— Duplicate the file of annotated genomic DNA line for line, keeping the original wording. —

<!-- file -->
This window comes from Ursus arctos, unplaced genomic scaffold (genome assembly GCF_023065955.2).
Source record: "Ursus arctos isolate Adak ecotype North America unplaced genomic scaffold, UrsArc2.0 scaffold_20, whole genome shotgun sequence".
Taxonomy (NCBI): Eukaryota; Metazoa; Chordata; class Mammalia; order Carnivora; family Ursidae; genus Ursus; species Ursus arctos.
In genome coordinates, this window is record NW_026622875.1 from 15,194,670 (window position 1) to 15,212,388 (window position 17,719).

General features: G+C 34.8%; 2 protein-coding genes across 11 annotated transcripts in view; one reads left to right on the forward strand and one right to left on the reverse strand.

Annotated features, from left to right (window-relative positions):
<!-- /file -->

This window comes from Ursus arctos, unplaced genomic scaffold (genome assembly GCF_023065955.2).
Source record: "Ursus arctos isolate Adak ecotype North America unplaced genomic scaffold, UrsArc2.0 scaffold_20, whole genome shotgun sequence".
Taxonomy (NCBI): Eukaryota; Metazoa; Chordata; class Mammalia; order Carnivora; family Ursidae; genus Ursus; species Ursus arctos.
In genome coordinates, this window is record NW_026622875.1 from 15,194,670 (window position 1) to 15,212,388 (window position 17,719).

General features: G+C 34.8%; 2 protein-coding genes across 11 annotated transcripts in view; one reads left to right on the forward strand and one right to left on the reverse strand.

Annotated features, from left to right (window-relative positions):